Fattahi continued, “People who claim that the Ministry of Communications has fallen short on carrying out duties regarding the development of the National Information Network may not have understood the concept of the National Information Network. The network should be developed in three parts: infrastructure, content and services. The uneven growth of these three layers did not even have much to do with the Ministry of Communications.”
Fattahi said that in a document titled Determining the National Information Network Requirements, approved by the High Cyberspace Council, infrastructure issues, such as routers, switches, fiber optics, security layer and access models are defined as the main responsibilities of the Ministry of Communications.
He added that the second layer of the network is the services and applications that have been built on the network. Services such as Internet transportation services, messengers and search engines all are the result of the country’s National Information Network.
On the third layer of the National Information Network, the Deputy Minister of Communications explained that content is something that flows into two other parts: services and infrastructure. Therefore, even if the infrastructure is ready, with no proper content, there is no output.
According to Fattahi, launching a National Information Network with specific goals and a greater focus on promoting the IT, and consequently the country’s economy is vital. “Today, much of the Internet is consumed in the area of content, the vast majority of which is imported. This content can be produced domestically,” Fattahi said.
Fattahi reminded that there are now infrastructure requirements for downloading video content from domestic servers, while video content sites previously had to host their servers outside the country.
He then pointed out that the three layers should be moving parallel with each other and said, “Over the past two years, more than 50 major projects and actions have been taken in the field of National Information Network infrastructure, which shows that now more than 80 percent of the requirements that were assigned as the duties of the ICT Ministry of Communications was put in place and the remaining 20 percent will be finalized by the end of this year.”
Domestic Internet Growth
Domestic Internal bandwidth consumption has increased by 400 percent, Fattahi said. On the growth of the Internet in Iran, he noted that that domestic bandwidth consumption in the National Information Network has reached 1,000 gigabytes and has grown by 400 percent over the past two years.
“In 2017, the domestic Internet bandwidth consumption of the country was 200 gigabytes, but now we have reached more than 1,000 gigabytes. At the same time, in the same year , the external Internet bandwidth consumption of the country was around 1,000 gigabytes and now has come to about 1,400 gigabytes. That means we have grown 400 percent in terms of domestic Internet bandwidth consumption. The growth in external Internet consumption has been less than 50 percent.”
In terms of technical equipment and the independence in the field of foreign equipment, the Deputy Minister of Communications praised the high technology standards of the Iranian data transfer equipment and said the technology is now produced domestically and used in the TIC’s projects.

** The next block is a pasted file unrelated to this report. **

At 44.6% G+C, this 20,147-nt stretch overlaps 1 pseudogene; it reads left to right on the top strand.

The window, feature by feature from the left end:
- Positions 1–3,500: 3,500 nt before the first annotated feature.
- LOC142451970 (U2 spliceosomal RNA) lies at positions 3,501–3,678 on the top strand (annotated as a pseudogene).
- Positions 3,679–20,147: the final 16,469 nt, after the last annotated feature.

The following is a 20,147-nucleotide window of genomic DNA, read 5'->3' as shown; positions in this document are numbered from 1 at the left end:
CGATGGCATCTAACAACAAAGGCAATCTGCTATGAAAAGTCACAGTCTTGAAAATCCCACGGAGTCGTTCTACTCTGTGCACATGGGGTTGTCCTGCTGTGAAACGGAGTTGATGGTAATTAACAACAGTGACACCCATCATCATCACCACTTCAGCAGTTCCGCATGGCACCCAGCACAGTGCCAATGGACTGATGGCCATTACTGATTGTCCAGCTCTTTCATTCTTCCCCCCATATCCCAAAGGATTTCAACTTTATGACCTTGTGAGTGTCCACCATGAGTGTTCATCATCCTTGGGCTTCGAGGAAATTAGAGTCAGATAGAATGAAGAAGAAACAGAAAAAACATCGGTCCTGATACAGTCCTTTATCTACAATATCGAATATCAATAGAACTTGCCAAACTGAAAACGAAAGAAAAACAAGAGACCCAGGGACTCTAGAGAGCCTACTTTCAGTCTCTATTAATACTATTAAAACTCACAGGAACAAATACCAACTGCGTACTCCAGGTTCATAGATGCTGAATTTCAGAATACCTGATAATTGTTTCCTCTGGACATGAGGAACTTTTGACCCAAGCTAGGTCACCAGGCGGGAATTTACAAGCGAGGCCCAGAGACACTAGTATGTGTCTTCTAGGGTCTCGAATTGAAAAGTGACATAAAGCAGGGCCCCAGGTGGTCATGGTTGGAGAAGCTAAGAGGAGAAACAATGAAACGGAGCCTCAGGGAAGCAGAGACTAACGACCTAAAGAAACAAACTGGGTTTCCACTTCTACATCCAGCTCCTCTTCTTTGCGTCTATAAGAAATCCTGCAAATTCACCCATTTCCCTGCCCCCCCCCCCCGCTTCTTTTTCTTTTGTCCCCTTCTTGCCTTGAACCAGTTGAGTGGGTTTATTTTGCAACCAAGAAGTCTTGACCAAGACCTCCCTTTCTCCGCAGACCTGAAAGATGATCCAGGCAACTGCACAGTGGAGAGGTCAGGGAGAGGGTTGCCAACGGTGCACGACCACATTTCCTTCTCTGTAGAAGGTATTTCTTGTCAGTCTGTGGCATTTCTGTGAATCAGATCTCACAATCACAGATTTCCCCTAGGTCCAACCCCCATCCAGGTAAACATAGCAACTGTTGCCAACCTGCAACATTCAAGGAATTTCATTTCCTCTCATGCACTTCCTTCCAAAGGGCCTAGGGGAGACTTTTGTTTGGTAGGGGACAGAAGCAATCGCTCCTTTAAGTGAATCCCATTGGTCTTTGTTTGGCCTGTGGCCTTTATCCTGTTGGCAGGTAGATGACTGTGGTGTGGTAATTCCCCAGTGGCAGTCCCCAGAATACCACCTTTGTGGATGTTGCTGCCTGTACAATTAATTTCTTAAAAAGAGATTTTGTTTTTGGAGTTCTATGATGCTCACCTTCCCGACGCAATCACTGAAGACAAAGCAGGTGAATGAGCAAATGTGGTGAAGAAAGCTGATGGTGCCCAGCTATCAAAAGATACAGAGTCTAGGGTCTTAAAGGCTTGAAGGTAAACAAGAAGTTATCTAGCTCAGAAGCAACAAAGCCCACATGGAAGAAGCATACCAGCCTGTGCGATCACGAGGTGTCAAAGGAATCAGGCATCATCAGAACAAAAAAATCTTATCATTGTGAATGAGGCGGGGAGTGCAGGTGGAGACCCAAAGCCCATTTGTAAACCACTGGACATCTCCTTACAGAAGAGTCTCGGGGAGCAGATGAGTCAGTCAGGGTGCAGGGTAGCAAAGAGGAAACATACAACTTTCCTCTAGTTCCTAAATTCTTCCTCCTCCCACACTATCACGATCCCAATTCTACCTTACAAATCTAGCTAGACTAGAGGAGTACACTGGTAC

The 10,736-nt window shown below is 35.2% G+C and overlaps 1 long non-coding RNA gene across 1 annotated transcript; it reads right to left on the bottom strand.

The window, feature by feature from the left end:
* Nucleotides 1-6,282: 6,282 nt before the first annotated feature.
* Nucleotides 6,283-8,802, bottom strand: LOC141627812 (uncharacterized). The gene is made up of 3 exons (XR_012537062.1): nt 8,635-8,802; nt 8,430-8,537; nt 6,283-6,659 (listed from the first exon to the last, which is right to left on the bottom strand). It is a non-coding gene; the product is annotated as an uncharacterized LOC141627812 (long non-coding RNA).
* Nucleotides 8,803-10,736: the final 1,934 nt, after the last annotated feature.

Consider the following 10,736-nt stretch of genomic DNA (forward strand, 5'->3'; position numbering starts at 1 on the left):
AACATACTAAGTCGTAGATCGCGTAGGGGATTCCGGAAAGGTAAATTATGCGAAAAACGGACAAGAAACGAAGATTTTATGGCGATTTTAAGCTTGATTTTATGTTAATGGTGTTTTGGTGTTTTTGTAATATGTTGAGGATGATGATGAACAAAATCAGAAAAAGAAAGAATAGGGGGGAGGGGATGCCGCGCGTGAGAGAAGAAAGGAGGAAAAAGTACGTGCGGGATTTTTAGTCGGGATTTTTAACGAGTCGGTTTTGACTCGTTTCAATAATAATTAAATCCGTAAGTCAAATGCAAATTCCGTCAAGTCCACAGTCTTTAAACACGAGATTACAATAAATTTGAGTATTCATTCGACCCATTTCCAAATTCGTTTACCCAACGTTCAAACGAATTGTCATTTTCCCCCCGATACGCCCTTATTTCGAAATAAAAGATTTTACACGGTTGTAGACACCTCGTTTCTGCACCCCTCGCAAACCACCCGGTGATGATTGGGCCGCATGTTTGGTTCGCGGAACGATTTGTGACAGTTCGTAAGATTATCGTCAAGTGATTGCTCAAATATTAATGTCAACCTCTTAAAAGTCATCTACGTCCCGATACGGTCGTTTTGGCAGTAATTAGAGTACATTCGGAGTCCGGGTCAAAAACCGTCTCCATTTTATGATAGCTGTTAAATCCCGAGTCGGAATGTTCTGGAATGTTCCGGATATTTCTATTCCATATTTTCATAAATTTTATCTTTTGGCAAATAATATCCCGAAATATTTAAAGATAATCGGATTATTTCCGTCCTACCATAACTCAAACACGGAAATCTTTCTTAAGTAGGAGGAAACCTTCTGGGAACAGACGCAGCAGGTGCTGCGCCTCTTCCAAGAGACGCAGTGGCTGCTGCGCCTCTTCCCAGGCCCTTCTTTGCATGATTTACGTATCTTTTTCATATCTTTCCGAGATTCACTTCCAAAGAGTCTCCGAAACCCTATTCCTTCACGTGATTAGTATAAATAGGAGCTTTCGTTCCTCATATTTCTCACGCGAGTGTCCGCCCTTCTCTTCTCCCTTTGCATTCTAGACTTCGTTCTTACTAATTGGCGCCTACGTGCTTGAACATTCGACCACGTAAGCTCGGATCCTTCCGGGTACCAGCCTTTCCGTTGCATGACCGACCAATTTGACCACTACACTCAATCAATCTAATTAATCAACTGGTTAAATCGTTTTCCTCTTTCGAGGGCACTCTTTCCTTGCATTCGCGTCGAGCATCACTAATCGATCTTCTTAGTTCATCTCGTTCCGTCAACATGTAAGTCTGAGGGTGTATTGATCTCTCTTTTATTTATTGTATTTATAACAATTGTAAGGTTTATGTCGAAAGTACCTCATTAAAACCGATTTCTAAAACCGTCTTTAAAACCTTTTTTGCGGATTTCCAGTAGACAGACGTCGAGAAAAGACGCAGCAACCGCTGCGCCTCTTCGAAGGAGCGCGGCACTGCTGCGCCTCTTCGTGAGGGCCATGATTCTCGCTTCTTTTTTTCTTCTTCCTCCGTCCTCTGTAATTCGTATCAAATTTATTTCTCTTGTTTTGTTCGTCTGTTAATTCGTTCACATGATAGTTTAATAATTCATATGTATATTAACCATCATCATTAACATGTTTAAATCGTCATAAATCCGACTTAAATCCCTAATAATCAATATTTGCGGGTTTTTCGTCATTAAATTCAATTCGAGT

He added that the increase in the core capacity of the national information network has risen from 8.6 to 20 terabytes per second. “Now the network has grown enough and the evidence of that is the growth in the Internet businesses,” he said, adding that “Who could have thought of an online taxi services six years? Today, this is reality and there are very large businesses in the areas of tourism, transportation, and retail.
Not seeking monopoly
One of the goals pursued by the TIC is the implementation of Article 44 of the Majlis (Iranian Parliament) on the privatization of some of the company’s assets. International telephone, VOIP, is among the services with no impact on the governance sovereignty, and therefore it can be privatized. “The privatization of international calls will expand the market, and the private sector performs the task better. It will also promote competition in the international phone market, and thus increase quality and reduce prices for end-users. Most importantly, this will reduce the fraud and smuggling of traffic in this area.”
80 times better quality of access
The Deputy of Communications Minister said that the good quality of the internal servers over external servers proves that the goals are met. “Nowadays, the quality of access to internal content has increased over the external content,” he said. He explained that the quality of the National Information Network has several indicators. One is the duration of access to the site. The review of these items indicates that access to internal sites has better quality than access to the external sites.
100 maneuvers to test the stability of the Network
We have taken important steps in the field of cybersecurity using the National Information Network,” said the Managing Director of the TIC. “Our systems in the field of cyber defense are working well, and maintaining the sustainability of businesses in this area is the proof.” Fattahi also confirmed the stability of the National Information Network during Internet interruptions. “The National Passive Defense Organization of Iran carried out around 100 different tests in collaboration with the Ministry of Communications to measure the stability of the national network,” he said. “The result was that every sector was able to carry out services when the Internet got interrupted. If for any reason, countries which have imposed economic terrorism or sanctions on Iran, cut off the Internet, our services will continue without any problems, and it will be business as usual.” According to the Deputy Minister of Communications, the success rate of these preventive measures are high, and wherever there was a problem, it was tracked and fixed.